A week later the bandwagon arrived in London at the first Non-Financial Reporting conference, hosted by Deloitte and in association with ACCA and the Global Reporting Initiative (GRI). Referring to the Amsterdam conference, Jenny Harrison, UK lead for the carbon and integrated reporting at Deloitte, described it as ‘invigorating’. ‘You felt these people would go back to their organisations and show the markets that this style of reporting can be concise, relevant and about integrating the thinking throughout their organisation,’ she said.

But it is also clear there is a wide range of views, inputs and attitudes from all the interested parties involved in making this process work. And there is the political difficulty in deciding upon a preferred system for putting all this together. Both the work of the GRI and the IIRC came in for criticism for, in case of the GRI, being too complex and resistant to change, and, in the case of the IIRC, being perceived as a bit of a closed shop. Much of this is the inevitable squabbling that happens when more than one model exists.

‘Some scepticism about the value of lengthy and complex GRI-style reports was expressed’, says Roger Adams, director, special assignments at ACCA, ‘but the lack of obvious widespread support for integrated reports seemed to indicate that preparers and users alike need more time with, and exposure to, integrated reports in order to see whether or not the emerging integrated reporting model represents a real step forward in terms of improved corporate reporting. Whichever reporting model is used, it is the issue of what to report and to whom that remains crucial. Reporters can construct complex risk matrices internally, but it is still of utmost importance to engage with the key stakeholder groups in order to understand how their concerns can be turned into meaningful reporting and enhance accountability.;

At the Amsterdam conference, Paul Druckman chief executive of the IIRC, made this a central point. He described the IIRC community as ‘a growing global community of businesses and investors who recognise that corporate reporting is as much about effective communication as it is about compliance with rigid rules’. And this is why integrated reporting has a transformative quality. ‘Corporate reporting,’ he said, ‘ is more than a good communications tool. It influences behaviour, within organisations and by investors, and it underpins the efficiency and productivity of our capital markets. So when governments, regulators and policy-makers talk about creating the conditions for a more responsible and responsive capitalism, rooted in activity that creates and sustains value, this is the business we are in.’

In the end, the Non-Financial Reporting conference, with all its many disparate contributions, suggested that corralling the different strands into a recognisable business-led movement was probably the answer.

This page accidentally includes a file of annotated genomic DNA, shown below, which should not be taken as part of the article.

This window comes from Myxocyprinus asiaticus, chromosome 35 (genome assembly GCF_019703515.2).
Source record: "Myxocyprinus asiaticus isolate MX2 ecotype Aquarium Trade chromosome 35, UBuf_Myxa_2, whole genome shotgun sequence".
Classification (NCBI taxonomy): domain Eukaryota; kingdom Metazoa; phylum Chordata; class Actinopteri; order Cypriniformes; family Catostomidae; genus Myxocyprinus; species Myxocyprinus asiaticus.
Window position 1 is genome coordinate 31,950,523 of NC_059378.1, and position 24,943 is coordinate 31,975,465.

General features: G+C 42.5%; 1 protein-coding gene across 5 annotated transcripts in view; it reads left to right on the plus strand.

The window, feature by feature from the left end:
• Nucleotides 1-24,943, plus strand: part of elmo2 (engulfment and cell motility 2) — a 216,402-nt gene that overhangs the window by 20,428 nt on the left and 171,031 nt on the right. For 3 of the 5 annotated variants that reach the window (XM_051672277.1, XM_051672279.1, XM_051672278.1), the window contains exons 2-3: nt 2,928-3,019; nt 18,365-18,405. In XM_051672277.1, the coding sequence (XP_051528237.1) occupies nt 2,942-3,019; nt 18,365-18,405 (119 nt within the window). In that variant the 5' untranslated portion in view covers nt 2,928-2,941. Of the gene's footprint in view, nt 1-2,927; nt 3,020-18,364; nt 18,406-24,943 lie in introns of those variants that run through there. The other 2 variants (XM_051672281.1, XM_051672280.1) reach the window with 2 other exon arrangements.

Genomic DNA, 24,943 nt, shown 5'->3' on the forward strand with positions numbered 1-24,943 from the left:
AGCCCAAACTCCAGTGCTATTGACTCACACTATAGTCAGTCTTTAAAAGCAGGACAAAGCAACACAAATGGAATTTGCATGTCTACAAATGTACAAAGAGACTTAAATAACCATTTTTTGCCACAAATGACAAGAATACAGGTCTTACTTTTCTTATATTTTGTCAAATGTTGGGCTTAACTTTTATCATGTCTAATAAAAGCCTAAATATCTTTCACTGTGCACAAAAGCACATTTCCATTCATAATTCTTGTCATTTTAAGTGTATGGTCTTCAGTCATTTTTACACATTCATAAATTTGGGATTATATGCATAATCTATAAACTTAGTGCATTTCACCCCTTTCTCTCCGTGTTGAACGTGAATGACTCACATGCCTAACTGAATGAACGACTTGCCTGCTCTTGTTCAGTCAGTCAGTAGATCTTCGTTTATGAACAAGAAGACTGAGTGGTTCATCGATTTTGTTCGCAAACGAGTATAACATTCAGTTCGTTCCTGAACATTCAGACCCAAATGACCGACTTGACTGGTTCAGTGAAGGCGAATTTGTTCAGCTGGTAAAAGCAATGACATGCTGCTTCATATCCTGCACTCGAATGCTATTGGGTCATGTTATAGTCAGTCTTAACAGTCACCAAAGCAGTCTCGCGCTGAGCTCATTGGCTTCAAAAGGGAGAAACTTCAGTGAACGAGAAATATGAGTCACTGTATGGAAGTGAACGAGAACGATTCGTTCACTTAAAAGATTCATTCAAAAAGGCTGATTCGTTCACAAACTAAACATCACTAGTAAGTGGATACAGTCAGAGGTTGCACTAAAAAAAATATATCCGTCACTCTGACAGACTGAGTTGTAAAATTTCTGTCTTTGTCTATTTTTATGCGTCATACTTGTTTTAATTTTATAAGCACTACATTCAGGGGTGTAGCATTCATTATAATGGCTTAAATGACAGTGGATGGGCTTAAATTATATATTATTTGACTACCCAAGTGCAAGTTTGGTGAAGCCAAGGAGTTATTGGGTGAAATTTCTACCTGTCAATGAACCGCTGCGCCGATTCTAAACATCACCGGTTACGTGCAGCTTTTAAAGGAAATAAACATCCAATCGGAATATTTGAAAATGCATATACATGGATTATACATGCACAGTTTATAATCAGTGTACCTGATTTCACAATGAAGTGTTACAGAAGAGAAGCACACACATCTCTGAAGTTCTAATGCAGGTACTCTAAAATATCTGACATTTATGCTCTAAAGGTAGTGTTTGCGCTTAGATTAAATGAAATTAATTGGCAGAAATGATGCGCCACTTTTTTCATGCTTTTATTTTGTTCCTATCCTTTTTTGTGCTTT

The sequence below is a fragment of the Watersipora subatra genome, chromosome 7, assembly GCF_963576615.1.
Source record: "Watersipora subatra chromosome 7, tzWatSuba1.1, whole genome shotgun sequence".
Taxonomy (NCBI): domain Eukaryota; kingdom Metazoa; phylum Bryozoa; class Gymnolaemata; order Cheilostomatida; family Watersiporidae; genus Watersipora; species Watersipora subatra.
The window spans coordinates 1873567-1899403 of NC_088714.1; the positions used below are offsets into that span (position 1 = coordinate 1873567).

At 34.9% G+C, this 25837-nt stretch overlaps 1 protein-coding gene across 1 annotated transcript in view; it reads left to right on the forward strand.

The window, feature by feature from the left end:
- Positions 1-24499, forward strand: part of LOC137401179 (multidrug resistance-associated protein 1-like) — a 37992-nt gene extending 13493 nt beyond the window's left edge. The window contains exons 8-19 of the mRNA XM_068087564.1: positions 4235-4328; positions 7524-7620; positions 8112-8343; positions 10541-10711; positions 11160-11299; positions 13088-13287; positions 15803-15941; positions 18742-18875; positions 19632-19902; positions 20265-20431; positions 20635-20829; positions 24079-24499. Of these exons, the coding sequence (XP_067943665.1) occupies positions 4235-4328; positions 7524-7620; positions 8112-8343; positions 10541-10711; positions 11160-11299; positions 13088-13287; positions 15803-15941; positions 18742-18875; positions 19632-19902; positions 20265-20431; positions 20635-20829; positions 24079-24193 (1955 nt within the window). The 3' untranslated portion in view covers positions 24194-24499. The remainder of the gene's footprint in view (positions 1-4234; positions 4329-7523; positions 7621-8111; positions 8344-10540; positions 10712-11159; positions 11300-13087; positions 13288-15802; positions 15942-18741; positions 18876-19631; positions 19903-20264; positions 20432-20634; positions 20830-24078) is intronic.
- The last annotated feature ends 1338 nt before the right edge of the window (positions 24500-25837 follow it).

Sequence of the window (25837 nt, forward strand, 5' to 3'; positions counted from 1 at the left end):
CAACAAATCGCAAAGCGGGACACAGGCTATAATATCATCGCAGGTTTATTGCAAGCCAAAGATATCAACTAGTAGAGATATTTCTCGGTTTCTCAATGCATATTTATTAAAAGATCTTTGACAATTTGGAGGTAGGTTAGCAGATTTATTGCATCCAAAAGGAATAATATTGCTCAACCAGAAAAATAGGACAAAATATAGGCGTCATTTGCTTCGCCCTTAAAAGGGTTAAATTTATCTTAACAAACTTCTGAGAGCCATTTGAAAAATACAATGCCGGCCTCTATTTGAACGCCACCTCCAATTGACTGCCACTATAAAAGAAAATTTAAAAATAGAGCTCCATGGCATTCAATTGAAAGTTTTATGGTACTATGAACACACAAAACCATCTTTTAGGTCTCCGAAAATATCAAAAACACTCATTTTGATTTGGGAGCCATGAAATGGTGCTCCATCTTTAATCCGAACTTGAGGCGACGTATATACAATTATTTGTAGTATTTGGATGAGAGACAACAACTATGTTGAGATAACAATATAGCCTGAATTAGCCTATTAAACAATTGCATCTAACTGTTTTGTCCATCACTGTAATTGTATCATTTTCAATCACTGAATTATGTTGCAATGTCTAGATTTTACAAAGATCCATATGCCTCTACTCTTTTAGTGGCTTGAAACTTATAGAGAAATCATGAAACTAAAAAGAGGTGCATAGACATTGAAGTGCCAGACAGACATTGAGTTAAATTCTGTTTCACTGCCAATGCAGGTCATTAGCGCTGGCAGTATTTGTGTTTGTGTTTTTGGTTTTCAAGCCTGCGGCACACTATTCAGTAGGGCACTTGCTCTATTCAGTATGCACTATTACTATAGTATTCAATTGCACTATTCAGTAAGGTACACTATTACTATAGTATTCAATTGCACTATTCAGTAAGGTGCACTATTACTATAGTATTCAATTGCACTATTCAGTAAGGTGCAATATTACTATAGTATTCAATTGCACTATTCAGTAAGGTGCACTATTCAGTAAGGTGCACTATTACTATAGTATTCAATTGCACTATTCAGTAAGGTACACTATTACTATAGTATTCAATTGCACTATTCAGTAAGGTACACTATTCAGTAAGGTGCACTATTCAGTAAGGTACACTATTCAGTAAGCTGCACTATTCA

“We need to gather all this enthusiasm into one roadmap,’ says Harrison, ‘Regulation is not the answer to improving corporate reporting. What are needed are examples of how this allows you to manage your business better. It needs to be more widespread. The IIRC is doing a great job, but it is the companies taking part in the pilot programme, and indeed those beyond that will make the difference.’

This post first appeared in Accounting and Business UK November 2012.

Towards Integrated Reporting

accawebmaster —  14 September 2011 — 1 Comment

By Helen Brand, chief executive, ACCA

They run into the hundreds of pages, they take months to prepare, and they are required by law, but are corporate reports actually of any value to businesses and those that use them?

Well, yes, is the short answer, but there’s certainly a case to be made that they aren’t valuable enough.

The information contained within corporate reports is there in response to some kind of stakeholder demand, while the information also helps businesses assess their own performance, so there’s some value there.

However, in today’s corporate world, where we have so many inter-connected risks and opportunities, and so many different reports to tell us about them, something seems to be missing. What we don’t have to match the inter-connected corporate world, is an inter-connected corporate report.

If we look at just two types of corporate report – the Corporate and Social Responsibility (CSR) report, and the annual report and accounts – it’s clear why this matters.

Given the increasing pressure on natural resources and given our increasingly changeable climate, the natural world will have a significant impact on any business. However, most business’ mechanism for reporting on climate risks, the CSR report, is published as a stand-alone report. Some companies don’t even publish the CSR report and the financial statements, or the annual report, at the same time.